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©2019 Shawn Basey | Tbilisi | Prague | Travel blog and tips

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7 Things To Do In New Orleans Not In The Quarters

October 15, 2017

 

There's plenty more to do in New Orleans than catering to a 24 hour drinking binge by walking around Bourbon Street. Though I might not be the best advice on that, given that tends to be one of my favorite activities. But seriously, take a walk. The city is beautiful. Just wander the streets of the Quarters, hit the riverfront, take a ferry back and forth across the Mississippi. And it's got some other gorgeous neighborhoods as well, along with other interesting exhibits.

 

 Jesus calls you to leave the French Quarters

 

Marigny

 

There’s another neighborhood bordering New Orleans with an equal amount of jazz and flair that that the Quarters is known for and tends to get more of a local vibe. Marigny is the city’s hipster and gay district, and with Frenchmen Street serving as its answer to Bourbon. It’s not as touristic, and most places require a cover. The patch between here an the Quarters can be a bit shady at night, so keep in mind that Uber is fully functional in the Big Easy.

 

Most bands playing on this street tend to be originals and not part of the tourist music circuit. It’s not as much of a street party as Bourbon Street is due to the covers, but because of the always solid music, it’s an easy place to go for a good time. Really, you're in a city that bleeds music, and to score a gig and a good place, you've gotta be pretty damned good. 

 

 Marigny has a very different feel, pic from Latter&Blum

 

If you're a regular Colbert watcher, then you should recognize this street as where Jean Batiste really calls his home. If you want to see local underground and national acts, check out d.b.a. for anything ranging from swamp music, to hipster, to blues. For the real taste of New Orleans jazz on Frenchmen, check out Snug Harbor, which keeps it fresh and real all the time. Lastly, for a real fresh and bizarre New Orleans experience, there's the Dragon's Den, which will fulfill all of your fantasies of a gothic New Orleans of vampires and hipster burlesque. To top off the atmosphere, it was also once the home of Aleister Crowley. They also have great Asian food.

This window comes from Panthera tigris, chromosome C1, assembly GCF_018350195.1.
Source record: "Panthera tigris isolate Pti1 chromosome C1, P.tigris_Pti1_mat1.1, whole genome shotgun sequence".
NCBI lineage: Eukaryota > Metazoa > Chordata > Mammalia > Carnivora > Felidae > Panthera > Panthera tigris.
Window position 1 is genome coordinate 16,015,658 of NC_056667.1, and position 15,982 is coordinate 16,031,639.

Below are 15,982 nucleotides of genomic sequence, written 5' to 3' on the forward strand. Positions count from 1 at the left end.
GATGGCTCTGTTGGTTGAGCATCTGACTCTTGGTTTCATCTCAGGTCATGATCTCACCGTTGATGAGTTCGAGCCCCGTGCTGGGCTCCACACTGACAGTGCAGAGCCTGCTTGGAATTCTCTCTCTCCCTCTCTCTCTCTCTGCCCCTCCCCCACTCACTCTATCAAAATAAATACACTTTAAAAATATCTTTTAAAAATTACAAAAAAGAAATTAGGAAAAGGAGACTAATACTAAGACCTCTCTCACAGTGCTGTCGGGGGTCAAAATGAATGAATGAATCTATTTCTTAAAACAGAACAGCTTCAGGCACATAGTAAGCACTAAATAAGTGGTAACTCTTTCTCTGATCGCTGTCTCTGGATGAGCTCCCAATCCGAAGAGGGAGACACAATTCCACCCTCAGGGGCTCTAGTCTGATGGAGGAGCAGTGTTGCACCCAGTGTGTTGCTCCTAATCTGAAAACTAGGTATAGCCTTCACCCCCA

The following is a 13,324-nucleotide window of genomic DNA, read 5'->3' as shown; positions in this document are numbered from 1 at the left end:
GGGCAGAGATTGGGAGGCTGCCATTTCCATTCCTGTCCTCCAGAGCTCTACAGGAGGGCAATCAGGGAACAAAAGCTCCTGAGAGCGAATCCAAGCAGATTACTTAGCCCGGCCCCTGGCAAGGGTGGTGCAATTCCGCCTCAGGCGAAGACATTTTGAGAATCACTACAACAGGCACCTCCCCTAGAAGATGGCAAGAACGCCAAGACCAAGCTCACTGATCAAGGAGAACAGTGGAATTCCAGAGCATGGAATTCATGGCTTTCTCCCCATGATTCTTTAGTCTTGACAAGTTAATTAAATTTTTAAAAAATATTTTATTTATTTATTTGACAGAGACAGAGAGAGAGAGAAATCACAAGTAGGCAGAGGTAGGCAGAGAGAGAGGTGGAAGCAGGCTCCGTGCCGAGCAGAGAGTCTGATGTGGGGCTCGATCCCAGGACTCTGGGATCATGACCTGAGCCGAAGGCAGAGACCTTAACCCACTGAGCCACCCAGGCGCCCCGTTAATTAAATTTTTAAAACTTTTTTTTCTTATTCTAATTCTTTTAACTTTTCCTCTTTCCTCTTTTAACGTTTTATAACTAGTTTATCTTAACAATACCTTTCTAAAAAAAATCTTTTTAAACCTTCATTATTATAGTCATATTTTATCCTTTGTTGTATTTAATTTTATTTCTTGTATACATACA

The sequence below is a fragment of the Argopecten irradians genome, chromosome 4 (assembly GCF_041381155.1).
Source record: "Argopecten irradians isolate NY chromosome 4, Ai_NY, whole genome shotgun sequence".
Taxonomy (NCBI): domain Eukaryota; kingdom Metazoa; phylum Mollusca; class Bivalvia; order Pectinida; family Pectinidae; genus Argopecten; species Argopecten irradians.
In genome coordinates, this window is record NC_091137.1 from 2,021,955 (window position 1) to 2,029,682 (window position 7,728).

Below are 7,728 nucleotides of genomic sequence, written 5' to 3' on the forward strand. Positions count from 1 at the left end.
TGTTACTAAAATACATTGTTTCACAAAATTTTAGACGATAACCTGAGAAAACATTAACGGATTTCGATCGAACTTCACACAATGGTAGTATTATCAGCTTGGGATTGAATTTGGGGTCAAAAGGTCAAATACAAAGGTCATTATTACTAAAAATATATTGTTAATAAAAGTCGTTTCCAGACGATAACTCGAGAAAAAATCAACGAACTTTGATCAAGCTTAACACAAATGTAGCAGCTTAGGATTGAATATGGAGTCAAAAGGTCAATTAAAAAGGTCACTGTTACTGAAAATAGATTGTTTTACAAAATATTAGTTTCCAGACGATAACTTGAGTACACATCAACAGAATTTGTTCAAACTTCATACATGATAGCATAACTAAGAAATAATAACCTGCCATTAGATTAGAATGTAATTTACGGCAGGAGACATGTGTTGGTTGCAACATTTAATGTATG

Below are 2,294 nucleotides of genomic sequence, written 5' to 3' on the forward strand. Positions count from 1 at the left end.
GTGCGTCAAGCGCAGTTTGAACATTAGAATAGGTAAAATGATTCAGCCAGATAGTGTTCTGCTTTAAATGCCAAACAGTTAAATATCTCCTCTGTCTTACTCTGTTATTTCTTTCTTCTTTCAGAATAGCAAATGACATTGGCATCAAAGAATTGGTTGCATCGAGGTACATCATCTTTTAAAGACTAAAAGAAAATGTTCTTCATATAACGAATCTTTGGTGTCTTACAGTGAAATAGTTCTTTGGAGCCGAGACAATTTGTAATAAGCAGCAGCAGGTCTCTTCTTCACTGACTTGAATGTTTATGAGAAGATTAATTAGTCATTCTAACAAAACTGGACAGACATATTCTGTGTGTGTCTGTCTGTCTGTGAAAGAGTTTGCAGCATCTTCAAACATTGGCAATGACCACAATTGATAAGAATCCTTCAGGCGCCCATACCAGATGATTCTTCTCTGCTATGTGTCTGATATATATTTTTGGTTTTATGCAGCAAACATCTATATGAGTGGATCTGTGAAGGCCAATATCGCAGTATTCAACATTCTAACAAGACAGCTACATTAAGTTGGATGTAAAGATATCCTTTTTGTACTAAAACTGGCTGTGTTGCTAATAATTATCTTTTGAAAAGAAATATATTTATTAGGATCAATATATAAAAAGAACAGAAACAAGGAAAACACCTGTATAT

the Mona Lisa interior 

 

Marigny is also the best bet to venture towards if you're getting tired of seafood, Creole, and/or Cajun. The further you go in that direction, the more of a diversity the dishes. As I already mentioned, Dragon's Den, there's also Mona Lisa pizzeria, a small hole in the wall filled with hundreds of different interpretations of Mona Lisa. It's not quite in Marigny, but it is toward the neighborhood. For burgers, one of my cousins swore on Port of Call on Esplanade, and other local friends of mine have told me the best pre-drink or post-drink alcohol soaker are the hot dogs that can be had at Dat Dog, on Frenchmen.  

 

 My Mona Lisa interpretation, the Monkey Lisa

 

The Garden District

 

Another area to see in town is the Garden District, which once housed great Americans like Trent Reznor and Anne Rice. It’s a good place to walk around and explore the beautiful laid back architecture of giant colonial style mansions. In fact, for historical American mansions, this is the best place to get a flavor of the 1800s in the entire country. It’s easy to get there on the tram from Canal Street.

 

a Garden District house, from Lola's NOLA Scrapbook

 

The neighborhood was originally the site of plantations, but when New Orleans expanded, it annexed the area and sold it off in smaller parcels. Most of the people moving there wanted to live in New Orleans, but didn’t want to live in the Quarters where all those Creoles lived (read: black people). So thus became the Garden District, complete with its row after row of gigantic houses overlooking beautiful, tree-lined boulevards. A stroll through here and you can see why some folk want the South to rise again.